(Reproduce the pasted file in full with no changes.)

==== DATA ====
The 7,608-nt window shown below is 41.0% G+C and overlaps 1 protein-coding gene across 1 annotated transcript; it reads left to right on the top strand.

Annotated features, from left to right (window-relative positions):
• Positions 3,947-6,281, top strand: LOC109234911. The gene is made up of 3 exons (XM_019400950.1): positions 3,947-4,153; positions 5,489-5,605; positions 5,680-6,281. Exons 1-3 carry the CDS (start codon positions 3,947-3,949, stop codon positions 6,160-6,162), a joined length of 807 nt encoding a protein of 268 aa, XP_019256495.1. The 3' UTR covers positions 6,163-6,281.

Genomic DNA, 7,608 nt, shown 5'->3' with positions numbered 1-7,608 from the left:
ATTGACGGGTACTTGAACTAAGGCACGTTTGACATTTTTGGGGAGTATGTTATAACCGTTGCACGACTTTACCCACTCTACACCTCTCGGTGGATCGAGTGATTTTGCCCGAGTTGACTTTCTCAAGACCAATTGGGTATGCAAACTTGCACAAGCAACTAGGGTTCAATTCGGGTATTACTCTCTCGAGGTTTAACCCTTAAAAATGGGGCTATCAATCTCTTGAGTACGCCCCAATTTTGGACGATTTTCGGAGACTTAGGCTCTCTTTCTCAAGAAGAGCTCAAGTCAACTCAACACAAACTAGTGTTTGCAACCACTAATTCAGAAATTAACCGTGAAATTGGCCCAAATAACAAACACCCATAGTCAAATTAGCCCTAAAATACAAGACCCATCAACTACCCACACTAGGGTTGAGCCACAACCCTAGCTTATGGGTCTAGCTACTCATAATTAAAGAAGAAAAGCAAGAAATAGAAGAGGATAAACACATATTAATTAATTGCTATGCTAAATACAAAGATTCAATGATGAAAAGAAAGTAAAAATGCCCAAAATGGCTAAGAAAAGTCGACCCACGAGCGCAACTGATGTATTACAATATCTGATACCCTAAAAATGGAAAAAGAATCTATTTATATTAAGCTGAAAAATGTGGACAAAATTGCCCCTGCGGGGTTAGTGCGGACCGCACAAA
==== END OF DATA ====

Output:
The 7,608-nt window shown below is 41.0% G+C and overlaps 1 protein-coding gene across 1 annotated transcript; it reads left to right on the top strand.

Annotated features, from left to right (window-relative positions):
• Positions 3,947-6,281, top strand: LOC109234911. The gene is made up of 3 exons (XM_019400950.1): positions 3,947-4,153; positions 5,489-5,605; positions 5,680-6,281. Exons 1-3 carry the CDS (start codon positions 3,947-3,949, stop codon positions 6,160-6,162), a joined length of 807 nt encoding a protein of 268 aa, XP_019256495.1. The 3' UTR covers positions 6,163-6,281.

Genomic DNA, 7,608 nt, shown 5'->3' with positions numbered 1-7,608 from the left:
ATTGACGGGTACTTGAACTAAGGCACGTTTGACATTTTTGGGGAGTATGTTATAACCGTTGCACGACTTTACCCACTCTACACCTCTCGGTGGATCGAGTGATTTTGCCCGAGTTGACTTTCTCAAGACCAATTGGGTATGCAAACTTGCACAAGCAACTAGGGTTCAATTCGGGTATTACTCTCTCGAGGTTTAACCCTTAAAAATGGGGCTATCAATCTCTTGAGTACGCCCCAATTTTGGACGATTTTCGGAGACTTAGGCTCTCTTTCTCAAGAAGAGCTCAAGTCAACTCAACACAAACTAGTGTTTGCAACCACTAATTCAGAAATTAACCGTGAAATTGGCCCAAATAACAAACACCCATAGTCAAATTAGCCCTAAAATACAAGACCCATCAACTACCCACACTAGGGTTGAGCCACAACCCTAGCTTATGGGTCTAGCTACTCATAATTAAAGAAGAAAAGCAAGAAATAGAAGAGGATAAACACATATTAATTAATTGCTATGCTAAATACAAAGATTCAATGATGAAAAGAAAGTAAAAATGCCCAAAATGGCTAAGAAAAGTCGACCCACGAGCGCAACTGATGTATTACAATATCTGATACCCTAAAAATGGAAAAAGAATCTATTTATATTAAGCTGAAAAATGTGGACAAAATTGCCCCTGCGGGGTTAGTGCGGACCGCACAAA